Chronic Chagas disease is difficult to diagnose and requires demonstration of IgG against T. cruzi. Because none of the tests are particularly good, and are prone to false positives, two different tests based on different antibody reactions should be used and the diagnosis made if BOTH are positive AND the patient has evidence of myocarditis or gastrointestinal disease.
Patients treated for Chagas disease should have follow up serology; the IgG should reduce with successful treatment. If the amount of IgG does not reduce then the patient may require retreating.
How is Chagas disease treated?
There are 2 parts to the treatment of Chagas disease; treatment of the parasitic infection and treatment of the chronic cardiac and gastrointestinal complications.
Antiparasitic drugs are used for both acute and chronic Chagas disease. There are two drugs; Benznidazole and Nifurtimox. Benznidazole tends to be first line treatment as it is better tolerated with fewer side effects. Treatment in acute infection reduces the duration and severity of symptoms (if present) and clears the parasitaemia resulting in cure in 60-85% (>90% for congenital infection if treated in the first year of life).
Treatment with antiparasitic drugs in the chronic form can reduce progression of cardiac and gastrointestinal disease by about 70-80%, especially if given before symptoms have progressed too far towards severe heart failure, mega-oesophagus or mega-colon.
Cardiac disease is treated in the same way as heart failure or arrhythmias for other causes with diuretics, beta-blockers and anticoagulants. Gastrointestinal disease is managed with dietary changes but ultimately patients may require extensive surgery with oesophagectomy and colectomy.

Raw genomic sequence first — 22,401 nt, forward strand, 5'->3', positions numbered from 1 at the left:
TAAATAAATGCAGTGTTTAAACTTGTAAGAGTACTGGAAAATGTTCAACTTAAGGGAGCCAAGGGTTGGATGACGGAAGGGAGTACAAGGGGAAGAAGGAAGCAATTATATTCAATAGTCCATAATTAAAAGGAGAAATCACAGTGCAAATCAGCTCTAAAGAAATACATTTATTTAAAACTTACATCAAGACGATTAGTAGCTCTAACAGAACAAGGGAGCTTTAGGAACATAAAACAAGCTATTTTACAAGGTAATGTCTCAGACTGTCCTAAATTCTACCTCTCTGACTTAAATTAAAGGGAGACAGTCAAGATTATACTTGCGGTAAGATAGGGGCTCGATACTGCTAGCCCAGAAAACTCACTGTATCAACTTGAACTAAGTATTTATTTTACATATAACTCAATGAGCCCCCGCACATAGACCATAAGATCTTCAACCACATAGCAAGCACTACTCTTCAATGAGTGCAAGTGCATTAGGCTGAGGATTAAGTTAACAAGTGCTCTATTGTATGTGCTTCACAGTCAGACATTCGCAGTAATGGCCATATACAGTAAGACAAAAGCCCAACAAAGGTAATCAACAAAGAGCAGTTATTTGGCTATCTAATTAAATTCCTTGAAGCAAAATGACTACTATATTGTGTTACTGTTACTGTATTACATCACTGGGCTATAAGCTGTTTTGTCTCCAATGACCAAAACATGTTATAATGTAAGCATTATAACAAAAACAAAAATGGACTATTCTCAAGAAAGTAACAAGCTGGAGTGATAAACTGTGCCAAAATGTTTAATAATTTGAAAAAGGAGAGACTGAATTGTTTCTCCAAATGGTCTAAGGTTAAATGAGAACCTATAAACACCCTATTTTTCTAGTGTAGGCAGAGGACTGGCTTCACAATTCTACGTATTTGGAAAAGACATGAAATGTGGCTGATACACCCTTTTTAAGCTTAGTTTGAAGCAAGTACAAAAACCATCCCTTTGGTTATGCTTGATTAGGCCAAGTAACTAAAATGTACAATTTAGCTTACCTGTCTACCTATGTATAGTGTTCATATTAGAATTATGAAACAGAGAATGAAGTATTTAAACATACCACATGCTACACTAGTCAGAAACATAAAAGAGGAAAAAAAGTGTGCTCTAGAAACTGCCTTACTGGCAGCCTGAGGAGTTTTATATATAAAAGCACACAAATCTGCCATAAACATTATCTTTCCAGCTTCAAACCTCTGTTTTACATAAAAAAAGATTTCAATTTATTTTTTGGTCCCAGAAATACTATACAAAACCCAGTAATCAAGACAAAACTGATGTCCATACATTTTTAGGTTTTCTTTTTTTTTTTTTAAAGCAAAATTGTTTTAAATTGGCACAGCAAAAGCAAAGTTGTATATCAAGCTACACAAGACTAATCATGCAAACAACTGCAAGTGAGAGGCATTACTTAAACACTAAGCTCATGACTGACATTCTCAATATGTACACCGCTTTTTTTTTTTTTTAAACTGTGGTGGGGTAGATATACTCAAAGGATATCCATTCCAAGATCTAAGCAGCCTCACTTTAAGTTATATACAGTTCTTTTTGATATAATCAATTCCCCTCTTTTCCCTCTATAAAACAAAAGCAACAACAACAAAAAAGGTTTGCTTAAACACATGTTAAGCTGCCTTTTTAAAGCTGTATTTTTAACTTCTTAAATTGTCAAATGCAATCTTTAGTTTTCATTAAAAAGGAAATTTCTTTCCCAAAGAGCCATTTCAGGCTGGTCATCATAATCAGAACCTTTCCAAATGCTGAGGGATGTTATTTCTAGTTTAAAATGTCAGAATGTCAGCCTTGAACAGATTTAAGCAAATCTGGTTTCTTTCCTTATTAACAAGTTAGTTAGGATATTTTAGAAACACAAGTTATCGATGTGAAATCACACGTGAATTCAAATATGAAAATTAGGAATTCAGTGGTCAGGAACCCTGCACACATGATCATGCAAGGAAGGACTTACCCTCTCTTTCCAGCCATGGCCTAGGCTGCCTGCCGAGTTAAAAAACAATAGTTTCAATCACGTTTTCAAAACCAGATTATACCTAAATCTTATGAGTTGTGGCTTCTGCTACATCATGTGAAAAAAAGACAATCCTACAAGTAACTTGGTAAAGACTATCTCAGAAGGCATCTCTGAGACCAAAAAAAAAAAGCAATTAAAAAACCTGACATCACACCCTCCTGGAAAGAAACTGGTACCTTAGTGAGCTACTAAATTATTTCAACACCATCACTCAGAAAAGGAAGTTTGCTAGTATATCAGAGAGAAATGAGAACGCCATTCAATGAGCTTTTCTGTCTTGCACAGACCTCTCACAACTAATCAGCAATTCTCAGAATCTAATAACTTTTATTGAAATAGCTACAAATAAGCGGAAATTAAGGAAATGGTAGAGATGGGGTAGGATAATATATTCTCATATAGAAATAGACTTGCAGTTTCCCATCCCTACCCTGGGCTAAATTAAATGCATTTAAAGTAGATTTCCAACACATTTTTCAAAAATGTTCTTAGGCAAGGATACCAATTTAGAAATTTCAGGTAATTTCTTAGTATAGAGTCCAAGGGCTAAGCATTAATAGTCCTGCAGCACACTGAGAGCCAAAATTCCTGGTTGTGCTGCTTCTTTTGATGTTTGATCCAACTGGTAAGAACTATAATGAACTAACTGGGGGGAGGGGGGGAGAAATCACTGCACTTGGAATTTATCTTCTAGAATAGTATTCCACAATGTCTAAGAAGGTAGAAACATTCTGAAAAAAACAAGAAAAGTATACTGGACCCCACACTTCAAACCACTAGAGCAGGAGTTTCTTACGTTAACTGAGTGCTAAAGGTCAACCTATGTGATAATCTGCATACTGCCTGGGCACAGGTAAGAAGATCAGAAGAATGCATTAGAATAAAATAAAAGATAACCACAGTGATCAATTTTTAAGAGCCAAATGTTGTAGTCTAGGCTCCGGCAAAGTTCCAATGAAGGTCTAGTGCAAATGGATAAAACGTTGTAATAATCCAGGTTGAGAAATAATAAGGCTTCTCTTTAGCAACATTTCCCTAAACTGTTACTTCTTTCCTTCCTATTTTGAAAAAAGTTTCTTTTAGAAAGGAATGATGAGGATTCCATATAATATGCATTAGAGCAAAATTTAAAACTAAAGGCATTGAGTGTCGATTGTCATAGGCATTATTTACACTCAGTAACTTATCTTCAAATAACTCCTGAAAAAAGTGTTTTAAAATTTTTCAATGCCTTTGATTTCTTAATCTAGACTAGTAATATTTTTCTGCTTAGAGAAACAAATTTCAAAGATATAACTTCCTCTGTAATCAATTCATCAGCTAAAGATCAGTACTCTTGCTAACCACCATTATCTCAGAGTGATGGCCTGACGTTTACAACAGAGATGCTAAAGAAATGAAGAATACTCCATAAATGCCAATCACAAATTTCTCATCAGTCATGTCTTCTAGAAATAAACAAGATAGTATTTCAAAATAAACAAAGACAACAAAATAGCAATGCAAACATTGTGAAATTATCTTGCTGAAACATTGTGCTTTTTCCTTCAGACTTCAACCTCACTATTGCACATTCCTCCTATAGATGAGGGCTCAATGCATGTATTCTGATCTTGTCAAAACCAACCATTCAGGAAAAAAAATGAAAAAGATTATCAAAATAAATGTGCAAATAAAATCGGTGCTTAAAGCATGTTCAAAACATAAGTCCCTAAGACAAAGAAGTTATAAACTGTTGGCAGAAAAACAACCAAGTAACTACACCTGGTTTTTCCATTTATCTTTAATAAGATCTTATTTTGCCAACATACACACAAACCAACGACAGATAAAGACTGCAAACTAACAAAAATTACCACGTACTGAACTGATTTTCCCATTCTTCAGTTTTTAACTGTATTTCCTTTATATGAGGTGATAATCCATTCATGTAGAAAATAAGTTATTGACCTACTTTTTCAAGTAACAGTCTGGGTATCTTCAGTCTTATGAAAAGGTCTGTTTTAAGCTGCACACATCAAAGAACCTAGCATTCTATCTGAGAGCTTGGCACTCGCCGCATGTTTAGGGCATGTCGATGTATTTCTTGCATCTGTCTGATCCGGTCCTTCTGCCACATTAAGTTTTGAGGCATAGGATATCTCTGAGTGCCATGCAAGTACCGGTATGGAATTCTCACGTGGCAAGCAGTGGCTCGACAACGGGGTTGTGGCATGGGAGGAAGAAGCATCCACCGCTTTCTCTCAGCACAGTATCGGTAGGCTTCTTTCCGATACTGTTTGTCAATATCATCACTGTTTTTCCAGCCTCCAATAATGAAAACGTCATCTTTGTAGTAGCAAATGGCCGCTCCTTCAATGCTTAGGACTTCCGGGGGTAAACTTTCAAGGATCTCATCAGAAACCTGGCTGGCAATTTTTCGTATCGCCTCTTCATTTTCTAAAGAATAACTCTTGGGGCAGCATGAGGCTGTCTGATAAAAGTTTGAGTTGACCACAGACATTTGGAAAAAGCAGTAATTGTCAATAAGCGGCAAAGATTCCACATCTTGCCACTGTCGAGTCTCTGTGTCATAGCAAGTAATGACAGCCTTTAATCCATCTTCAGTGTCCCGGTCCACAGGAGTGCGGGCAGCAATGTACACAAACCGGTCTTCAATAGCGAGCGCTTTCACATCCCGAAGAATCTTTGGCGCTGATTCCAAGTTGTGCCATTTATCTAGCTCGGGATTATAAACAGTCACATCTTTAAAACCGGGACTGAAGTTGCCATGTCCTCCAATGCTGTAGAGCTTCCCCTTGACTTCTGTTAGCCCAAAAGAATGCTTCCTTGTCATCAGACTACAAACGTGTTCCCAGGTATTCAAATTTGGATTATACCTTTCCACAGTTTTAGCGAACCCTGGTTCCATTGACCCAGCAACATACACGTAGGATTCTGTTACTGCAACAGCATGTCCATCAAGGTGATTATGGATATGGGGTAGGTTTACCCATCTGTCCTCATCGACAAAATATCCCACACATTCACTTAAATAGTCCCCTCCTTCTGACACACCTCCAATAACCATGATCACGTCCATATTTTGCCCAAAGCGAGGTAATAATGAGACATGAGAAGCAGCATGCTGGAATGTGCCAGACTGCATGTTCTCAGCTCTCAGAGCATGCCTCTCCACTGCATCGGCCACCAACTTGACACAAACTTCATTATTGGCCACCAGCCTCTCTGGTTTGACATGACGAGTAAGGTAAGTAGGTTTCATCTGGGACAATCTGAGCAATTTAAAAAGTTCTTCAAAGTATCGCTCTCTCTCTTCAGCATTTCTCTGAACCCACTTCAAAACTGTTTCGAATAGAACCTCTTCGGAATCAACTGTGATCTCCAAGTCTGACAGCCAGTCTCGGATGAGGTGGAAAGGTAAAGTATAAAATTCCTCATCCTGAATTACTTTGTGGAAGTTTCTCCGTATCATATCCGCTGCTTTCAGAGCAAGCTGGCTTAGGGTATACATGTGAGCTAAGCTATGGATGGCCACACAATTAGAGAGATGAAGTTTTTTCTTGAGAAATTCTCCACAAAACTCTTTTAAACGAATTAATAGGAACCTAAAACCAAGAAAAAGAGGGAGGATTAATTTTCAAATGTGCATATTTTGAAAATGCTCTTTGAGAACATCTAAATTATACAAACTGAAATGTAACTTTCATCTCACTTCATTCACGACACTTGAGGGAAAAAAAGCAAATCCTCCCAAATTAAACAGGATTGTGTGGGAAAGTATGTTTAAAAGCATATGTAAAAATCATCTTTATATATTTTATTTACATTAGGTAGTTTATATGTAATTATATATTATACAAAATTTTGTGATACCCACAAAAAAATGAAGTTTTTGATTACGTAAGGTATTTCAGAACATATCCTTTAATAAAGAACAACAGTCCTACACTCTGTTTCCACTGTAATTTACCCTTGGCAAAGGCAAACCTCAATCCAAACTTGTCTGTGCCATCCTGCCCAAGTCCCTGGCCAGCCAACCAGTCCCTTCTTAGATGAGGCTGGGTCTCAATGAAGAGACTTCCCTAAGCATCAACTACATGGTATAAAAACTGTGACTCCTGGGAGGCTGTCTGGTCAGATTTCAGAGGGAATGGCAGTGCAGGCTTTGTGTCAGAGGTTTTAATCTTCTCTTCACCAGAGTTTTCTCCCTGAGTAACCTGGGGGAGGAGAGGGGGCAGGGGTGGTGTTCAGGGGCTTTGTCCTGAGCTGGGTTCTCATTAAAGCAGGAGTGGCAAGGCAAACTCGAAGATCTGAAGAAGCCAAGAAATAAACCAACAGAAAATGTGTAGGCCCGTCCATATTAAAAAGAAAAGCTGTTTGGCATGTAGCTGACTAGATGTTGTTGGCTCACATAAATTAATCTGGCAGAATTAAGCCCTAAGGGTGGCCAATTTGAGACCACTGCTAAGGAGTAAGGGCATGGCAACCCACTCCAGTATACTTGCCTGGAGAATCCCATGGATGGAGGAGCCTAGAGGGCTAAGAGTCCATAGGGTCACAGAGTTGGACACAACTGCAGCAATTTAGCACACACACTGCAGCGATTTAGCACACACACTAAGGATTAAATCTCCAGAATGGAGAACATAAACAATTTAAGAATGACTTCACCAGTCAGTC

The best way for travellers to prevent infection with T. cruzi is to avoid being exposed to the insect vector, sleeping under insecticide impregnated nets, not staying in rustic accommodation and avoiding street food that might be contaminated with insect faeces. Essentially travellers can avoid infection by normal simple common sense “safe traveller” behaviour.
For people living in endemic countries the same measures for prevention apply. Many South American countries have embarked on programs to improve rural housing by replacing adobe huts with brick and corrugated iron buildings… not as pretty maybe but considerably safer.
Congenital infections can be reduced by screening pregnant women by PCR as negative PCR correlates with very low or absent parasites in blood and therefore substantially reduced risk of in utero infection. There are no drugs that can be used safely in pregnancy to reduce the risk of transmission in PCR positive women. You have to wait for the child to be born before trying to treat the child and the mother.
So the Microbiologist spoke to the patient who described the Reduviid bugs in great detail (apparently they are 2cm long but quite pretty!). A film was looked at that day by the haematologists who saw parasites in the blood film. With the diagnosis confirmed the patient was started on Benznidazole and follow up blood tests fortunately showed a complete cure, although they had developed a phobia to big creepy bugs… but I guess that was to be expected really!